Andrade isn’t going quite that far, but he called Sullivan an instance of “policymaking from the bench” that went too far. He contends that Florida’s anti-SLAPP law — short for Strategic Lawsuits Against Public Participation — already protects publications from being sued out of existence. 

“It would be presumptuous of me to say that this would ever set up a situation where Sullivan can get overturned,” he told Courthouse News. “That being said, the state should have the ability to set its own tort standards and all torts, including defamation.”

In the event of a Supreme Court challenge, at least two justices have signaled the potential for significant changes. 

Justice Clarence Thomas went after the malice standard in 2019, concurring with an opinion that denied a writ of certiorari to Bill Cosby rape accuser Kathrine McKee. “If the Constitution does not require public figures to satisfy an actual-malice standard in state-law defamation suits, then neither should we,” Thomas wrote

Two years later he found an ally in Gorsuch. Responding to an order from the court that turned down a defamation case brought by the son of a former Albanian president, the pair of judges penned dissenting opinions that urged reconsideration of the standard.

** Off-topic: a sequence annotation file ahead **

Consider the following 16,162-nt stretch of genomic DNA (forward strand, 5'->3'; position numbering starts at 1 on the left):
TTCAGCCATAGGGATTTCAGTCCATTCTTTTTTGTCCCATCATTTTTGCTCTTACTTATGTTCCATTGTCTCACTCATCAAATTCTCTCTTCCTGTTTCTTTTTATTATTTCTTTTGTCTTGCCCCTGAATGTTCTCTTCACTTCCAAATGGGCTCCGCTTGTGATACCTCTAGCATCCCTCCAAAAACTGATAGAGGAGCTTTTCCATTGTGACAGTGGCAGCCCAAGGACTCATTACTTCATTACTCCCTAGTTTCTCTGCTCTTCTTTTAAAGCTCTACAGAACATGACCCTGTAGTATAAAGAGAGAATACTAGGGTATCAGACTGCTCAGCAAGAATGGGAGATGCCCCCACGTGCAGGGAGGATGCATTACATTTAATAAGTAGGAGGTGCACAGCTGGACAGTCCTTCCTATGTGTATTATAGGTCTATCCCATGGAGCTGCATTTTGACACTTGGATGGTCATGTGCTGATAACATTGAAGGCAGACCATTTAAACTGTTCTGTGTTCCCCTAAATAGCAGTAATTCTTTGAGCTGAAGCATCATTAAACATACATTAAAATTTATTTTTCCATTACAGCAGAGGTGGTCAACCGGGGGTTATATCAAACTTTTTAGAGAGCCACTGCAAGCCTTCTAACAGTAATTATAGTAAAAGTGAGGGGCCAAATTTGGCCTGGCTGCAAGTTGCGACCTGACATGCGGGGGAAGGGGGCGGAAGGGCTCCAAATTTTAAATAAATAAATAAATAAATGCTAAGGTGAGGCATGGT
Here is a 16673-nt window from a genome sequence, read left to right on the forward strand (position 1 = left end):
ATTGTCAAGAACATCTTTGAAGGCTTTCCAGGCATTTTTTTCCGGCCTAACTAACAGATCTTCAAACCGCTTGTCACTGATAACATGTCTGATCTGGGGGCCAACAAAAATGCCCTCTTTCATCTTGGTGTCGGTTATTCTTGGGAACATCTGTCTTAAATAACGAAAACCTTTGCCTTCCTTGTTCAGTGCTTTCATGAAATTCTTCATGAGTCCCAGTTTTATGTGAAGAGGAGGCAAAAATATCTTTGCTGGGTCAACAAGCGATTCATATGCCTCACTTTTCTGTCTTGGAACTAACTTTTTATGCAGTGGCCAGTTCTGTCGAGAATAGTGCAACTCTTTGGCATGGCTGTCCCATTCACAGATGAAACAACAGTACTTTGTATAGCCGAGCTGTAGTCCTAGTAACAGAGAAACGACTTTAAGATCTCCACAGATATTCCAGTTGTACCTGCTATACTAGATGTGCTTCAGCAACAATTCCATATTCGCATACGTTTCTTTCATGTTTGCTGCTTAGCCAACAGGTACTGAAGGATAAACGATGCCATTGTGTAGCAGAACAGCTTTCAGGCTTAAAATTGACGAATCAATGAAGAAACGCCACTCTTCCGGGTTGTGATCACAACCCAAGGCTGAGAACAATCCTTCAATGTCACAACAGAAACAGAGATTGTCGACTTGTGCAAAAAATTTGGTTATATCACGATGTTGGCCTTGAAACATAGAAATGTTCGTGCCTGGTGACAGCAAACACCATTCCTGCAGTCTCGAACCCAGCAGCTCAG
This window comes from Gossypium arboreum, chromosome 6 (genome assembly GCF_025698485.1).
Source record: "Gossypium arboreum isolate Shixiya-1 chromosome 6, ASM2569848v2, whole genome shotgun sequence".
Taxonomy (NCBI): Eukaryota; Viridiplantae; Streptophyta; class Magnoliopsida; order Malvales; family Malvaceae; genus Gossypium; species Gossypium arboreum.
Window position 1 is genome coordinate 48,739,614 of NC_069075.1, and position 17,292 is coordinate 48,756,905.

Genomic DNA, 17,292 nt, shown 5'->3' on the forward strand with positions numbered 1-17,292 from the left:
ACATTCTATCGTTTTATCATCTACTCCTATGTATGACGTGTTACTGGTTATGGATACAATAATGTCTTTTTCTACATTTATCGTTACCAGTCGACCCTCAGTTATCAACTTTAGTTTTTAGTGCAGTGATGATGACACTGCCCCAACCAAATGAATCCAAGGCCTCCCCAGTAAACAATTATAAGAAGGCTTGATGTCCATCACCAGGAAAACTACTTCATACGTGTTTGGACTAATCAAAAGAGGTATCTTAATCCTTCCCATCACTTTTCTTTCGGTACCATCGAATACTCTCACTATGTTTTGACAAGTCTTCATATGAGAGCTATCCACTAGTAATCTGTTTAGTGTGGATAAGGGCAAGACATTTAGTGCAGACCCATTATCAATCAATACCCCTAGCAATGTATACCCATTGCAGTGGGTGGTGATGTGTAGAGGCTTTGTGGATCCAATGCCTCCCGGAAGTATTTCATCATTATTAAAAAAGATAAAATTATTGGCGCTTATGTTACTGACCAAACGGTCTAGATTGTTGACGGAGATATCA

“Public figure or private, lies impose real harm,” Thomas wrote. “Instead of continuing to insulate those who perpetrate lies from traditional remedies like libel suits, we should give them only the protection the First Amendment requires,” Thomas said.  

Gorsuch meanwhile suggested the Sullivan standard is dated in a changing media landscape. 

“Thanks to revolutions in technology, today virtually anyone in this country can publish virtually anything for immediate consumption virtually anywhere in the world,” Gorsuch wrote. 

Andrade also pointed to the more liberal Justice Elena Kagan, who wrote a 1993 academic paper, while still an assistant law professor at the University of Chicago, asking whether the actual malice rule goes too far.

Rolling back Sullivan is a longtime goal for Governor DeSantis, who in February held a roundtable talk to drum up support for quashing the protections, framed as a David-versus-Goliath fight. 

“We’ve seen over the last generation legacy media outlets increasingly divorce themselves from the truth and instead try to elevate preferred narratives and partisan activism over reporting the facts,” DeSantis said. “When the media attacks me, I have a platform to fight back. When they attack everyday citizens, these individuals don’t have the adequate recourses to fight back. In Florida, we want to stand up for the little guy against these massive media conglomerates.”

The Senate version of the bill, SB 1220, is expected to be discussed on Wednesday at a committee hearing.

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Categories / Civil Rights, Government, Law, Media, Politics